PNoy wants South Cot’s open-pit mine ban controversy resolved

GENERAL SANTOS CITY (MindaNews/16 April) – President Benigno Simeon Aquino III wants the ongoing policy row involving the implementation of a ban on open-pit mining in South Cotabato province resolved immediately as he stressed anew the national government’s full backing to a proposed large-scale copper and gold mining project in the province.

In a press briefing here on Thursday, the President said he has a standing directive to the Department of the Interior and Local Government (DILG) to fast-track the resolution of the issues regarding the issuance of the mining ban, which was mainly seen to affect the planned mining operations of foreign-backed Sagittarius Mines Inc. (SMI) in Tampakan, South Cotabato.

“We want the project to go on as planned that’s why we’ve been urging the DILG to immediately resolve this matter,” Aquino said.

Describing it as “beneficial” for both the government and local communities, the President said they were supporting SMI’s operations as a matter of “compromise.”

He said such decision mainly considered the need to strike a balance between national and local interests while ensuring the proper management of the area’s vast mineral resources and the environment.

As a “general policy for mining projects,” Aquino explained that the national government always goes with the decision of local stakeholders in terms of allowing them or not.

However, he said they were not amenable to any imposition of a ban on mining activities as they may only create more problems later on.

“If local communities don’t want them (mining projects), we’ll abide by that. But many problems may come up if we impose a mining ban like the case in Romblon that only encouraged the operations of destructive small-scale mining activities,” the President said.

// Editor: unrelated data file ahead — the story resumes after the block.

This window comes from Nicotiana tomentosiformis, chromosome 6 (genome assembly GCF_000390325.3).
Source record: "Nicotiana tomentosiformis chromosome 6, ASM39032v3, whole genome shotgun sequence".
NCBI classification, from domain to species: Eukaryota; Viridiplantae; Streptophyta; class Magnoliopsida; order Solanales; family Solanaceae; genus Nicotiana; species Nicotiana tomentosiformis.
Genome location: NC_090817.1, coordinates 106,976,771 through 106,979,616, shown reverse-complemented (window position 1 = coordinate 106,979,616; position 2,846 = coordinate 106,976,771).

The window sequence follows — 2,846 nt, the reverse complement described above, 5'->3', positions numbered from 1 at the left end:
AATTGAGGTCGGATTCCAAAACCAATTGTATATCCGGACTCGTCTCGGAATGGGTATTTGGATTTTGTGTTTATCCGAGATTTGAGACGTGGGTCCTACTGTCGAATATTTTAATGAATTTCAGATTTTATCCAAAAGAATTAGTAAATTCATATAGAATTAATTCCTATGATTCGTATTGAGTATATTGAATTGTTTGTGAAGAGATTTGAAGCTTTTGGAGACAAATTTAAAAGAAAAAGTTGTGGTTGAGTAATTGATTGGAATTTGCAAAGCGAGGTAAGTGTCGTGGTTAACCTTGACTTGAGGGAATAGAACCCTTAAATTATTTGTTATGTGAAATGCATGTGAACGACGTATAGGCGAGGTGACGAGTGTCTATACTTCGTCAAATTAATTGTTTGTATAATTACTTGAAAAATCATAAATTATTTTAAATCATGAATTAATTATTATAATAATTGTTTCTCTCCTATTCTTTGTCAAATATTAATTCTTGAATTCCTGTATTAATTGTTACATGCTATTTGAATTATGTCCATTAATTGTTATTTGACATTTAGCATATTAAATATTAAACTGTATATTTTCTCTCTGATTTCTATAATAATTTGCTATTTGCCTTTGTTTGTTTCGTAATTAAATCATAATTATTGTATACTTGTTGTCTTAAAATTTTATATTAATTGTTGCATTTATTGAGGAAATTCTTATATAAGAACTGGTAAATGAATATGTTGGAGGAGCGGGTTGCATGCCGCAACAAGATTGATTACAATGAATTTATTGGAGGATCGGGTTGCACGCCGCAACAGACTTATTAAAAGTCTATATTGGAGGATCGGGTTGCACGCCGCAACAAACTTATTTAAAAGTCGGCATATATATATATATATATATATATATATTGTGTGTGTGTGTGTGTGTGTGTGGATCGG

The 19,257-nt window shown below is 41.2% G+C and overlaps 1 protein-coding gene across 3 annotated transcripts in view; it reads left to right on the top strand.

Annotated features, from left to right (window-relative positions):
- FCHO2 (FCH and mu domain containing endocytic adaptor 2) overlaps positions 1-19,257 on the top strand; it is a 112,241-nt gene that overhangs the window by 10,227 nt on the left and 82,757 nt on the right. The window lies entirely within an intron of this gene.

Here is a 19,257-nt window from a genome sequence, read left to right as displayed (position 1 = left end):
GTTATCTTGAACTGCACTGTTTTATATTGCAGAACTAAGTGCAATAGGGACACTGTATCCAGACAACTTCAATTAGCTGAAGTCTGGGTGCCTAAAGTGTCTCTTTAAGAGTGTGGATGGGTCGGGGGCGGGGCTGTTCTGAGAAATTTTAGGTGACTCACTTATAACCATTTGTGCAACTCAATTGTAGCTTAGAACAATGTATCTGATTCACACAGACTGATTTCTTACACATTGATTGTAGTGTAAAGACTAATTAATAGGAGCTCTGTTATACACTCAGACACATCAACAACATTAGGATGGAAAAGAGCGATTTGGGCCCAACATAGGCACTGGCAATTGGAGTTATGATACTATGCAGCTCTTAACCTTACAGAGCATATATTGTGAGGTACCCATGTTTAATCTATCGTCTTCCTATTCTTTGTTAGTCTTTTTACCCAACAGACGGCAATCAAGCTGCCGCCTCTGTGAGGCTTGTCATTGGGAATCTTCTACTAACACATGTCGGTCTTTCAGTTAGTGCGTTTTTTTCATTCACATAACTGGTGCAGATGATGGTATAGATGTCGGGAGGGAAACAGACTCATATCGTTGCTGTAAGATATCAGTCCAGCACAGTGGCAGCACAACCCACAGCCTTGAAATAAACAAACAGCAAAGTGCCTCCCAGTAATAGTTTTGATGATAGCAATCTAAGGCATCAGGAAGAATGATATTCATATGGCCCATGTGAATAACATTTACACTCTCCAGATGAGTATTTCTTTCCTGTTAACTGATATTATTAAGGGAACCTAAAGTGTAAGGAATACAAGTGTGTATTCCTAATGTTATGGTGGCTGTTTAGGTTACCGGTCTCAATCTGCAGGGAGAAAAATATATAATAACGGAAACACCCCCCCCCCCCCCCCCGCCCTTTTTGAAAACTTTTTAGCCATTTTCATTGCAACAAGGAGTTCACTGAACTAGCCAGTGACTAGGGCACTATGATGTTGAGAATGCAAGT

In January, Romblon Gov. Eduardo Firmalo signed Executive Order No. 1, imposing an indefinite ban on metallic mining in the province.

The order was issued by the governor following a series of consultations on the possible impact of mining activities on the environment and the people’s health.

Aquino said government environment personnel in Romblon so far traced the confirmed rise in mercury levels in rivers and waterways within its identified mining areas to the proliferation of small-scale mining activities and not from major mining ventures.

“If we stop these large-scale mining projects, it will only encourage the entry of more small-scale mining activities, which are generally difficult to control and regulate,” he said.

With large-scale mining ventures, the President said the national government may easily regulate mining activities make sure that the environment is properly protected through strict compliance by mining companies with the government’s environmental policies.

“Both our local communities and the state would benefit (from this setup),” he said.

Declaring it as “not in accordance” with the country’s mining law, DILG Sec. Jesse Robredo earlier directed the provincial government of South Cotabato to review and amend the provision on the open-pit mining ban embodied in the province’s Ordinance No. 4 or the Provincial Environment Code.

Robredo contended that such prohibition “is not in accordance with RA 7942 or the Philippine Mining Act, which does not explicitly prohibit the use of open-pit mining in the extraction of mineral resources.”

But provincial officials by South Cotabato Gov. Arthur Pingoy Jr. stood pat on the code’s provisions saying only the courts may nullify them.

Earlier this month, Pingoy signed the implementing rules and regulations of the Environment Code, setting off the full implementation of its provisions, including the open-pit mining ban.

Last year, a high-level team from the Department of Environment and Natural Resources (DENR) commissioned by the President had tried but failed to come up with a compromise resolution with South Cotabato officials regarding the ban.

SMI officials had disclosed that the company was inclined to utilize the open-pit mining method for its proposed operations in the area, which reportedly hosts the largest underdeveloped copper and gold deposits in Southeast Asia.

The company, which is financed by the world’s fourth largest mining player Xstrata Copper, has been pushing to start its commercial operations by 2016. (Allen V. Estabillo/MindaNews)

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